As the sky brightened into morning, the Israeli military’s Arabic-language spokesman posted on Twitter the photo of a Palestinian Islamic Jihad commander it said had been killed in the strike, which occurred just hours before a cease-fire ended two intense days of fighting between Israel and the militant group. But Islamic Jihad says the man in the photo was actually a different commander from Rafah, at the southern end of the Gaza Strip, who is still alive — and that the victims of the attack in Deir El-Balah, near the center of the coastal enclave, were all civilians. On Friday, Israel’s military backtracked on its earlier claim and said it had begun an investigation into the harm to civilians in the Gaza strike.
Gaza health officials have put the death toll from Israeli strikes at 34 Palestinians, at least a third of whom are civilians. Among the dead are women and children. At least 111 Palestinians have been wounded. Read more: Violence in Gaza: How Netanyahu and Iran stand to profit Islamic Jihad militants fired nearly 450 rockets at Israel, 90% of which were intercepted by its Iron Dome defense system. No Israelis have died.
As we sat silently, staring down the barrel of his gun, the 13-year-old boy sitting next to me turned and asked if I was all right. I simply nodded. He smiled at me and said: “Don’t worry, it will all be fine.” I suddenly felt rather embarrassed. Embarrassed that a 30-year-old man was being comforted by a child. The soldier began walking along the bus and at that moment I needed to feel good about myself. So what did I do? I acknowledged my sympathy. I felt for this kid sat next to me. I reminded myself no child should have to stare down the barrel of a gun. I reminded myself no child should have to feel the fear of death. I reminded myself this was all so wrong. And I ultimately reminded myself that my sympathy did nothing for my 13-year-old companion. This lad looked to me again and observed that I was nervous. “Smile, it will help!” he said before asking for my passport. I didn’t even question giving my British passport to a 13-year-old child. He placed the passport visibly on my lap and said something that made me realise my sympathy was futile. “This is Kryptonite, remember that.” The soldier arrived at my seat and pointed his gun in my young friend’s face, while the boy sho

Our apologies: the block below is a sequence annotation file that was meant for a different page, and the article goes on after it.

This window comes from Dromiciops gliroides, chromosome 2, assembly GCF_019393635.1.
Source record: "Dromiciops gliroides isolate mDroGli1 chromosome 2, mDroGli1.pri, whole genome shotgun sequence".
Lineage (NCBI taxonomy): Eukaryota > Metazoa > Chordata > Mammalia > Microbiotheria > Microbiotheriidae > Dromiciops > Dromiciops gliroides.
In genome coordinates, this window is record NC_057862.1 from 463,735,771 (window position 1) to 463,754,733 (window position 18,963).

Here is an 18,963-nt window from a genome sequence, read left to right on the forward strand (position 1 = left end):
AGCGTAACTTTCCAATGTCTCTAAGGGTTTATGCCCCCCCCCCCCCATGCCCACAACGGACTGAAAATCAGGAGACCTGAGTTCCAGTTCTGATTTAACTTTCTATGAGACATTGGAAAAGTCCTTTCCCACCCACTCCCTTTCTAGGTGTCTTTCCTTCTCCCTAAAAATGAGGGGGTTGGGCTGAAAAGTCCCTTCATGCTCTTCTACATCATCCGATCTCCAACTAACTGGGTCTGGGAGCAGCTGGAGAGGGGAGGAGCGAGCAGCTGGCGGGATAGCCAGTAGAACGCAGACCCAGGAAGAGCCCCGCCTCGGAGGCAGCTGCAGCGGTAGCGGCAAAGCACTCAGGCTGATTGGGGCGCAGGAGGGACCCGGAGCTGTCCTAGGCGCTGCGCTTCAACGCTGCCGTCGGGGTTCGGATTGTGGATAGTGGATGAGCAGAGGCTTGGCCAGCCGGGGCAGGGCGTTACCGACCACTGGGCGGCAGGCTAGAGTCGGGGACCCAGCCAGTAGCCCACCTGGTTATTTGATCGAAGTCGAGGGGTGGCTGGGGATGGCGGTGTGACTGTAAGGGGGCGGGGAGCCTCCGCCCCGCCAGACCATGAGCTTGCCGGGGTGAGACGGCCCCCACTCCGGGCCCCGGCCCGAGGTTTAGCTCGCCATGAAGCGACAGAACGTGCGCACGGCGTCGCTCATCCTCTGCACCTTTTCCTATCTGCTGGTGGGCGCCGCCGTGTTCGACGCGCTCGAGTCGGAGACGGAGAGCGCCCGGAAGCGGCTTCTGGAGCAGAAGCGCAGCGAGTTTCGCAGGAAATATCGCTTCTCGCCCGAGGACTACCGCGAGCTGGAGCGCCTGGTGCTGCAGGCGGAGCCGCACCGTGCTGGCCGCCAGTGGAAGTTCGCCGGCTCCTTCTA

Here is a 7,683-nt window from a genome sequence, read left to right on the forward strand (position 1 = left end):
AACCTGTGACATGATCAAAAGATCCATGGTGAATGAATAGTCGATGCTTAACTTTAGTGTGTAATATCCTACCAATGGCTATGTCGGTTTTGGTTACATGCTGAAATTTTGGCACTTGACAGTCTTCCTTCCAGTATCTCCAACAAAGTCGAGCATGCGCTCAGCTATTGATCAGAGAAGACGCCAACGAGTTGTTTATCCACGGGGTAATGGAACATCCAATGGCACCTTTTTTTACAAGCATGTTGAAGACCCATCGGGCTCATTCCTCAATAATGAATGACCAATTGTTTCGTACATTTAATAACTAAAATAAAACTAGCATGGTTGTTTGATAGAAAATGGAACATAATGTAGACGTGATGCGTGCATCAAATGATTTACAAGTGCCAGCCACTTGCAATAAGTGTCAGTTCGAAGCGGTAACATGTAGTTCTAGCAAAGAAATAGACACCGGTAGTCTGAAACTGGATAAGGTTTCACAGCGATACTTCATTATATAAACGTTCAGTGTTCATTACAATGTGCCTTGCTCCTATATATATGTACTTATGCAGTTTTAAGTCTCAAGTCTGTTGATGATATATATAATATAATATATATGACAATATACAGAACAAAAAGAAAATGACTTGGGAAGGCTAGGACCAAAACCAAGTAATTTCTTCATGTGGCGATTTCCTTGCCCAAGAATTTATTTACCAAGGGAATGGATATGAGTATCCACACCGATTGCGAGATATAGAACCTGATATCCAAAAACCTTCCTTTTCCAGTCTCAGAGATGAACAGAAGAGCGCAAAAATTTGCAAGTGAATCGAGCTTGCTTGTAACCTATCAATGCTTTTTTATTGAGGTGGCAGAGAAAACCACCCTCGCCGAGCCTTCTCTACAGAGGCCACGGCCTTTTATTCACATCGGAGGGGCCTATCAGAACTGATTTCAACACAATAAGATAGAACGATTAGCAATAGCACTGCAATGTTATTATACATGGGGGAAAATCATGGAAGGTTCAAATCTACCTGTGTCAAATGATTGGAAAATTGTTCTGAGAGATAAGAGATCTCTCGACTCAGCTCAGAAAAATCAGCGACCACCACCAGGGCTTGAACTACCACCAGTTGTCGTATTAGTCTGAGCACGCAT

it is hard to catch a season or a day in the Palestinian context. we start the year with movements and party memorial days, and march starts after celebrating women and mother into a sacrifice where women and mother are the ones who pay the highest price for their patience.. a loss of a son, a…
Israeli parents gather to mark International Day for the Rights of the Child by raising awareness of the conditions of Palestinian minors in Israeli custody.
When in the face of this incontrovertible history of Israeli “ethnic cleansing” and international conventions on the rights of refugees, I cringe when I hear of the Trump Administration’s intention to take the refugee issue “off the table.” What they are, in fact, taking off the table is so much more. At stake is: the lives and fortunes of innocent Palestinians and their families; the rule of law; simple human justice; and the possibility of peace. The more than 5 million Palestinians living under occupation and in refugee camps in Jordan, Lebanon and Syria cannot be erased and in their attempt to do so, it is not only the Israelis who are guilty of the war crime of ethnic cleansing. The Trump Administration is making itself complicit in this crime.
U.S. National Security adviser John Bolton told Reuters this week that UNRWA, which extends aid to Palestinians displaced by the 1948 war of Israel’s founding and to millions of their descendants, was “a failed mechanism” that violated standard international law on the status of refugees. “I think it is long overdue that we have taken steps to reduce funding,” Bolton said, adding that “much of UNRWA’s expenses really go to perpetuating the refugee status of the Palestinian people.”
Mohammed al-Baba, a photographer for Agence France-Presse, was hit by a live round fired by the Israel Defense Forces while covering a protest east of the northern Gazan city of Jabalia.
I then returned to the comments that had accumulated under the picture of the young woman who went to care for wounded protesters and came back in a shroud. My heart struggled to contain the sadness. I apologize to my well-intentioned friend. The bitter truth is that the Israeli collective consciousness is light-years away from a place where it can even begin speak about the basic concepts of justice, human rights, and human equality before God. I doubt that years of occupation and moral corruption can be corrected. I also apologize to Razan, the young Gazan woman who lived her whole life under occupation, more than half under the brutal siege. She did not taste a single day of freedom in her short life. She went out into the Valley of Death by the separation barrier to care for her wounded countrymen and never came back. With shame beyond words, I apologize. Rest in peace Razan, may your memory bring freedom and justice to your people.
Israeli soldiers fired two or three bullets from across the fence, according to a witness, hitting Ms. Najjar in the upper body. She was pronounced dead soon after. Ms. Najjar was the 119th Palestinian killed since the protests began in March, according to Gaza health officials. Hers was the only fatality registered on Friday. The Israeli military said Saturday that the case would be examined. The military said it “has repeatedly warned civilians against approaching the fence and taking part in violent incidents and terrorist attacks and will continue to act professionally and determinedly to protect Israeli civilians and Israeli security infrastructure.”